SoLa Impact Co-Founder Martin Muoto & Investor Baron Davis social distancing. All Photos by Khari Jones, Jr./L.A. Sentinel

SoLa Impact works with about 250 kids and is always in communication with them to get a pulse on what they need. With schools shut down and classes being online, underprivileged students are finding every tool they have to get access to the classes, even if it’s from an old iPhone or tablet. That shows the persistency of the students wanting to learn. One thing SoLa learned during this pandemic is that parents and students are suffering significantly because they do not have access to computers. Hundreds of kids in the South LA community are lacking the technology they need to perform their online work from school. Kids are using their parent’s iPhones, tablets and are not able to view their curriculum online correctly. Most of the students have outdated tablets that were received from donations.

After learning about these difficulties in the community, SoLa decided to raise a GoFundMe campaign to get enough money to buy at least 100 Chromebooks. When SoLa put a call out not only to their tenants, but the community at large, many parents reached out for help. Now there is a waiting list, and more money being raised to support the community. The President of SoLa Impact Sherri Francois said, “We want to create jobs, economic development, and access to opportunities is a huge mission focus. Focusing on youth in the community by providing them specific programs like financial literacy, career awareness, and getting them into college. These are all things that we work towards.” Currently, there is a waiting list for kids that still need Chromebooks. SoLa is bridging the digital divide by doing all they can to support the community with Chromebooks. SoLa Impact Co-founder Martin Muoto is focused on bringing everyone together to contribute to securing these kids’ futures. Muoto wants purpose driven people to do what is going to contribute to bridge the gap for these students. He states, “It’s not about us, it’s about inspiring and encouraging others to do something. Even if it’s something different. We are challenging people to get off the sidelines and act with their resources. It doesn’t have to be SoLa.”

SoLa reached their initial goal of raising $20,000. “Money is currently being raised, and there are over 100 students on the waiting list that still need chrome books. “We are going to continue to push this tech drive and try to get more donors to donate chrome books because we know the need is so vast,” says Francois. Over this past week, over 100 Chromebooks have been delivered to students in South LA.

Baron Davis & Martin Muoto with Black Santa before the Chromebook giveaway. All Photos by Khari Jones, Jr./L.A. Sentinel

SoLa Impact also partnered with former NBA player, now investor Baron Davis to enhance this movement. Francois spoke highly of Davis and his continued support for SoLa. “Baron Davis has been a continued supporter of SoLa for a while now and all of our efforts.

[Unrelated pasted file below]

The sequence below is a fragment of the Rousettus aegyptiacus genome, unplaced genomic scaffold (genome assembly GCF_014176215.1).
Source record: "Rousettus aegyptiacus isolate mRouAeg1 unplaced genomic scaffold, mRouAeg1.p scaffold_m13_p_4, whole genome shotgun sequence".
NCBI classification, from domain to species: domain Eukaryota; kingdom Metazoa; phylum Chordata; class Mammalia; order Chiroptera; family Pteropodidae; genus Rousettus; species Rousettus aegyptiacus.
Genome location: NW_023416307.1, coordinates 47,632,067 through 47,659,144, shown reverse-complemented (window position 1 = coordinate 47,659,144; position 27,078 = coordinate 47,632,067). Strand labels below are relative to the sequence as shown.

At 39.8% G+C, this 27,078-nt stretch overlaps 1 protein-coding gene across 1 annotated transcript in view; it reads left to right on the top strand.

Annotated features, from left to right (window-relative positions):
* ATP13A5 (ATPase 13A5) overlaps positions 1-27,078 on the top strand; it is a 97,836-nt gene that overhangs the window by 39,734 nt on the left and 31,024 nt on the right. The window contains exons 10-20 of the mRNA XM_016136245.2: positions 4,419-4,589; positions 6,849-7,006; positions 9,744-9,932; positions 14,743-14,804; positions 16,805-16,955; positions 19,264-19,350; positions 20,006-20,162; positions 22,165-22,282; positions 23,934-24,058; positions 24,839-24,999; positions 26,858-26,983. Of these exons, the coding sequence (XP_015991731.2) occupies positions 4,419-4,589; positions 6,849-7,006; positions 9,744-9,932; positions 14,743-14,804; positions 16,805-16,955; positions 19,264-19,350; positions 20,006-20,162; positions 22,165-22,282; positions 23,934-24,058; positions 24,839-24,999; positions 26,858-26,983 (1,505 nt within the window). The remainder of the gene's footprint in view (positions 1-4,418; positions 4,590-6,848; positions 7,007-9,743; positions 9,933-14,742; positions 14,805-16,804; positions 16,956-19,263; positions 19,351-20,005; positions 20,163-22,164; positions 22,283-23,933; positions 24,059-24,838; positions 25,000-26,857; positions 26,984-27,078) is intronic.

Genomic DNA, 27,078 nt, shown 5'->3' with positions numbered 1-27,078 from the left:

Whether its SoLa Impact as a whole and helping the tenants in the community that he came from, or SoLa scholars, or our youth in the community. When we talked about this Chromebook drive, he wanted to be a part of it in whatever capacity he could.”

Davis’s philanthropy Black Santa is already doing big things in the community; their partnership with SoLa Impact is the perfect marriage. He has been working to help get the funding for SoLa, and promoting the campaign. Davis came out of quarantine for the first time to help deliver chrome books to families around South LA. In an interview with the Los Angeles Sentinel, Davis says, “We’re motivated by doing a service in the community. We want to build a campaign around these tech companies, they should be investing in our kids in the inner city. A lot of the people they use to endorse their product, the artists they sign, are from this neighborhood.

Tenants of SoLa embracing their new Chromebooks. All Photos by Khari Jones, Jr./L.A. Sentinel

Even those celebrities are using their Apple money to help these kids.” The biggest question now is how to get corporate to meet them halfway to supply the kids what they need. If tech companies like Apple can use an artist from the inner city and monetize off their influence, then there isn’t a reason they shouldn’t help support the inner kids with computers. Davis says, “Come on with it, yall got the money, yall the got computers, we will deliver them shits, we ain’t scared.”

It’s shameful that community leaders have to put the pressure on corporate America. These young students are the future, companies like Apple should be first in line when it comes to donating to the youth. South LA breeds greatness, the proof is in the pudding. That’s why Davis pointed out the fact that tech companies sign artists from South LA to market their product, but never come to those communities and give back to the youth. Davis, and SoLa Impact will continue to be the example they want to see, and make it known that tech companies are currently not involved in supporting youth in the inner cities.

There is a considerable need for chrome books for young kids in the South LA area. SoLa Impact is making a significant change by providing resources to families who are struggling. In addition to helping low-income families get high-quality housing, other services are offered to better their tenants’ livelihoods. Over forty nonprofits are partnered with them to provide different supportive services they may need. Not only do they help people find a beautiful place to live, but their goal is also to see that individuals are offered opportunities to help position themselves to be successful.